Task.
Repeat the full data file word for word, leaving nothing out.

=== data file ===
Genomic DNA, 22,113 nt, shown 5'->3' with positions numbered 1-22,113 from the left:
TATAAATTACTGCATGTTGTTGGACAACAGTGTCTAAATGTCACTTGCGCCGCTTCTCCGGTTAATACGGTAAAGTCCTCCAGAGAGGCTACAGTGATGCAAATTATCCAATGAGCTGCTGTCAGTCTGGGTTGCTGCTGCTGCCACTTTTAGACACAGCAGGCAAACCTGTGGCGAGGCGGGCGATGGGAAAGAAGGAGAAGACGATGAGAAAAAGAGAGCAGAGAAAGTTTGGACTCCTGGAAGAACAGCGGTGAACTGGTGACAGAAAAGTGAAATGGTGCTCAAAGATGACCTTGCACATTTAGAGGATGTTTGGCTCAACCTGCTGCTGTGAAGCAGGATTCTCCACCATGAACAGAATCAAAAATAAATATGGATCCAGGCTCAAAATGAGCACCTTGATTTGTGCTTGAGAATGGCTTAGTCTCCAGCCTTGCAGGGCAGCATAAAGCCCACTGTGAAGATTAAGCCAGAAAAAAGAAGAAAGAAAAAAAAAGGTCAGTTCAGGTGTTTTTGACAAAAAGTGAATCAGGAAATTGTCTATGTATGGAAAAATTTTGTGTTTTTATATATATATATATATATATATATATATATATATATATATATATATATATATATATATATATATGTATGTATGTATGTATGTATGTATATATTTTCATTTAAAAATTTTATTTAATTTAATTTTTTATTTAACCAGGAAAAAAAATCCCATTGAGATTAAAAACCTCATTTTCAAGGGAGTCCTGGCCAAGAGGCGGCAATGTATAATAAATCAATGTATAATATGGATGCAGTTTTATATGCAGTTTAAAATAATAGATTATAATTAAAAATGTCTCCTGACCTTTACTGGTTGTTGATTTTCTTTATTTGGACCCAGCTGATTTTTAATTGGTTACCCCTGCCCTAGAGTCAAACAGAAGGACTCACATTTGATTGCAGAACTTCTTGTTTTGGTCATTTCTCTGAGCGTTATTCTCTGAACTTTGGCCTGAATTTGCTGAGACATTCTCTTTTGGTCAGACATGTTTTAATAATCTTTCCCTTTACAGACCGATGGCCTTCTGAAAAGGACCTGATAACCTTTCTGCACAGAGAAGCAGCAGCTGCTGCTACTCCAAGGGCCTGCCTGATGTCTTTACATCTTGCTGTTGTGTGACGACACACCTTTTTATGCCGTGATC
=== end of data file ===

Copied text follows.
Genomic DNA, 22,113 nt, shown 5'->3' with positions numbered 1-22,113 from the left:
TATAAATTACTGCATGTTGTTGGACAACAGTGTCTAAATGTCACTTGCGCCGCTTCTCCGGTTAATACGGTAAAGTCCTCCAGAGAGGCTACAGTGATGCAAATTATCCAATGAGCTGCTGTCAGTCTGGGTTGCTGCTGCTGCCACTTTTAGACACAGCAGGCAAACCTGTGGCGAGGCGGGCGATGGGAAAGAAGGAGAAGACGATGAGAAAAAGAGAGCAGAGAAAGTTTGGACTCCTGGAAGAACAGCGGTGAACTGGTGACAGAAAAGTGAAATGGTGCTCAAAGATGACCTTGCACATTTAGAGGATGTTTGGCTCAACCTGCTGCTGTGAAGCAGGATTCTCCACCATGAACAGAATCAAAAATAAATATGGATCCAGGCTCAAAATGAGCACCTTGATTTGTGCTTGAGAATGGCTTAGTCTCCAGCCTTGCAGGGCAGCATAAAGCCCACTGTGAAGATTAAGCCAGAAAAAAGAAGAAAGAAAAAAAAAGGTCAGTTCAGGTGTTTTTGACAAAAAGTGAATCAGGAAATTGTCTATGTATGGAAAAATTTTGTGTTTTTATATATATATATATATATATATATATATATATATATATATATATATATATATATATATATATATGTATGTATGTATGTATGTATGTATATATTTTCATTTAAAAATTTTATTTAATTTAATTTTTTATTTAACCAGGAAAAAAAATCCCATTGAGATTAAAAACCTCATTTTCAAGGGAGTCCTGGCCAAGAGGCGGCAATGTATAATAAATCAATGTATAATATGGATGCAGTTTTATATGCAGTTTAAAATAATAGATTATAATTAAAAATGTCTCCTGACCTTTACTGGTTGTTGATTTTCTTTATTTGGACCCAGCTGATTTTTAATTGGTTACCCCTGCCCTAGAGTCAAACAGAAGGACTCACATTTGATTGCAGAACTTCTTGTTTTGGTCATTTCTCTGAGCGTTATTCTCTGAACTTTGGCCTGAATTTGCTGAGACATTCTCTTTTGGTCAGACATGTTTTAATAATCTTTCCCTTTACAGACCGATGGCCTTCTGAAAAGGACCTGATAACCTTTCTGCACAGAGAAGCAGCAGCTGCTGCTACTCCAAGGGCCTGCCTGATGTCTTTACATCTTGCTGTTGTGTGACGACACACCTTTTTATGCCGTGATC